An experimental investigation was conducted to elucidate the main features of the processes taking place in the shaft of a continuous flash-converting furnace for solid copper mattes. The experiments were conducted in a large laboratory furnace. The test variables included the matte grade, oxygen content in the process gas, particle size of the feed material, and oxygen-to-matte ratio. The observed variables included the fractional completion of the oxidation reactions, fraction of sulfur remaining in the particles, copper-to-iron atomic ratio, particle-size distribution, morphology, and mineralogy of the reacted particles. The experiments showed substantial differences in the oxidation behavior of high-grade (72 pct Cu) and low-grade (58 pct Cu) matte particles. Low-grade matte particles reacted evenly throughout the furnace, increased in size, and experienced no substantial fragmentation during oxidation. High-grade matte particles tended to be oxidized unevenly and experienced severe fragmentation leading to generation of dust. The order of the effects of the test variables on the observed variables was found to be (1) the oxygen-to-matte ratio, (2) the particle size of the feed material, and (3) the oxygen content in the process gas. Microscopic examination revealed that the oxides of copper and iron were the main oxidation products, with little elemental copper present in the reacted particles. Potential implications of the experimental findings on the operation of an industrial flash-converting furnace are discussed.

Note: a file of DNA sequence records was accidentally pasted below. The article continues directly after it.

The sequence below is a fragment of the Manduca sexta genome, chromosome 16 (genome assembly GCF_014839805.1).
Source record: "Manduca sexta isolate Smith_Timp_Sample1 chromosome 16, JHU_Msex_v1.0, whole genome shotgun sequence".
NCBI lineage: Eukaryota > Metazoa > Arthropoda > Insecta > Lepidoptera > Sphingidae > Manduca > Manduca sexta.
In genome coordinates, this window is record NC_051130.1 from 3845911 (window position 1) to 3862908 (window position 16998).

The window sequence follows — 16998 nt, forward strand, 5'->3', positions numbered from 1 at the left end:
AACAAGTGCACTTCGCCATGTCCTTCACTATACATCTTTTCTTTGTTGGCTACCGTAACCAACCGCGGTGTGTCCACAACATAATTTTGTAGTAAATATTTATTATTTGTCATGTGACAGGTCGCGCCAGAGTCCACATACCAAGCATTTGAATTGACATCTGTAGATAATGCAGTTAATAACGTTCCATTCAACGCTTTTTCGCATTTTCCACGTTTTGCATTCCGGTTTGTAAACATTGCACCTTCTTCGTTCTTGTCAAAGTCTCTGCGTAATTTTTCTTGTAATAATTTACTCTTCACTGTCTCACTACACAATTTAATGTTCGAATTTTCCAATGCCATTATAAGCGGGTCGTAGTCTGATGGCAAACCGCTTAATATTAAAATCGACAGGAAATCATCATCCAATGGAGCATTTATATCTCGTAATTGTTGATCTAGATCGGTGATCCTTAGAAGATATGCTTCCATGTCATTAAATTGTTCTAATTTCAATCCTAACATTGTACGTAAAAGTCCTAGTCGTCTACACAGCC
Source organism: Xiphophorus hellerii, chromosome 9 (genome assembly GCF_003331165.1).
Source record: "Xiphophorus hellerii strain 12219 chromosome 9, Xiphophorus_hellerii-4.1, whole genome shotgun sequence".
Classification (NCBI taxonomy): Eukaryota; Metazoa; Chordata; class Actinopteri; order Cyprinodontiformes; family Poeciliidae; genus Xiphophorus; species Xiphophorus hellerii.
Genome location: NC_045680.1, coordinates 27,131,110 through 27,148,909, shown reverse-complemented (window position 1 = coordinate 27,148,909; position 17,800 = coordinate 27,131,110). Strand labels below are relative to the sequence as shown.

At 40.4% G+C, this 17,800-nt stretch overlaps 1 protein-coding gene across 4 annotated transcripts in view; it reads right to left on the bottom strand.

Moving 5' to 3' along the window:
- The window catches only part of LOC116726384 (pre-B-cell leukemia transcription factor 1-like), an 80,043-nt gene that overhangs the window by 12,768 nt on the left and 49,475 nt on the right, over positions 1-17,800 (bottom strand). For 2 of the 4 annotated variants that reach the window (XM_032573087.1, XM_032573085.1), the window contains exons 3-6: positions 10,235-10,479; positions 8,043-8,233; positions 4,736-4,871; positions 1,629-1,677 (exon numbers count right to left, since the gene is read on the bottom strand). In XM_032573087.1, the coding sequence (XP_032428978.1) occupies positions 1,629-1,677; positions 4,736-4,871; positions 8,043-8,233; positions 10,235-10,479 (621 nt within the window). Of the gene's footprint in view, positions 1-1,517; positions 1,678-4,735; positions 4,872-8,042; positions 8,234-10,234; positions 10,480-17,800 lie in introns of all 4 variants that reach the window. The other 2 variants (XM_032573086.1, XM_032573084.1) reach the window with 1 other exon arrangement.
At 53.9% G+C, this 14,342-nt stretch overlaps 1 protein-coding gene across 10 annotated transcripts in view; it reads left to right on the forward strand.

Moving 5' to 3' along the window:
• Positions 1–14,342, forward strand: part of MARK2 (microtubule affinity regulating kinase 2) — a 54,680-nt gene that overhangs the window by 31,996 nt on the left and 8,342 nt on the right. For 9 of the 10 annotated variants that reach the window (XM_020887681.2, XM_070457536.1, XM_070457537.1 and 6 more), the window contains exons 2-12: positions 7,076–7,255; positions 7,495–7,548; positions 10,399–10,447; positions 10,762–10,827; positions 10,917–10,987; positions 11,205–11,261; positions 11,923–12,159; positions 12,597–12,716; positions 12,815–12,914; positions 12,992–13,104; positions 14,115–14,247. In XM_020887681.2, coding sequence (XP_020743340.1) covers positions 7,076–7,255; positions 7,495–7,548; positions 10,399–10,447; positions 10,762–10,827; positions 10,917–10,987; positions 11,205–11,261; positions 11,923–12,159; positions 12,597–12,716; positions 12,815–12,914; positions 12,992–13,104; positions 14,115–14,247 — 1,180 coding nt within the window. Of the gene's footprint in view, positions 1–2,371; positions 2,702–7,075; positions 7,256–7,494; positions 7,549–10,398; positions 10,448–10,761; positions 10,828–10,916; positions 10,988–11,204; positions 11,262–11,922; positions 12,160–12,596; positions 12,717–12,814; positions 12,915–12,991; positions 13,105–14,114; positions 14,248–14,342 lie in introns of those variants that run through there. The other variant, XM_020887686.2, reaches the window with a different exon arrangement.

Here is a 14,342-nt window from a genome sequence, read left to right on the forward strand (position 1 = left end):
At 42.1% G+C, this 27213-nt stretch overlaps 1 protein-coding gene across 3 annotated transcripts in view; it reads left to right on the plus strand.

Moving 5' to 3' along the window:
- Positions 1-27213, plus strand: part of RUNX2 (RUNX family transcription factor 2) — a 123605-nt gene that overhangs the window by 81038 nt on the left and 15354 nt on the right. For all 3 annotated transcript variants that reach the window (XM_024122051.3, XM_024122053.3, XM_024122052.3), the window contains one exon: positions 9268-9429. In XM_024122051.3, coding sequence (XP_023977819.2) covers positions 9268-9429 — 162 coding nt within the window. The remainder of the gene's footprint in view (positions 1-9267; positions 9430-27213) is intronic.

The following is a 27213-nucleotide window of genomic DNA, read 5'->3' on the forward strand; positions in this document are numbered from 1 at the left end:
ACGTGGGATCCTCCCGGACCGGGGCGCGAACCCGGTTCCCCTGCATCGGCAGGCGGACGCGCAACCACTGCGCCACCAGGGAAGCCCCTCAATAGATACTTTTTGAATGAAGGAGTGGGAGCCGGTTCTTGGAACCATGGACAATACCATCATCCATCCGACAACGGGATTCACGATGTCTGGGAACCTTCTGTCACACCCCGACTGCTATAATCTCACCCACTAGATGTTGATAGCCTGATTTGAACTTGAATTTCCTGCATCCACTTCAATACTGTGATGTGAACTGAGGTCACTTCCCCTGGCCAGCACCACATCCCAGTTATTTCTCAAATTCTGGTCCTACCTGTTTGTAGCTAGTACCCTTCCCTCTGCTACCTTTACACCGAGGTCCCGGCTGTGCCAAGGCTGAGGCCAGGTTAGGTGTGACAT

|Number of pages||22|
|Journal||Metallurgical and Materials Transactions B: Process Metallurgy and Materials Processing Science|
|Publication status||Published - Oct 2001|
|MoE publication type||A1 Journal article-refereed|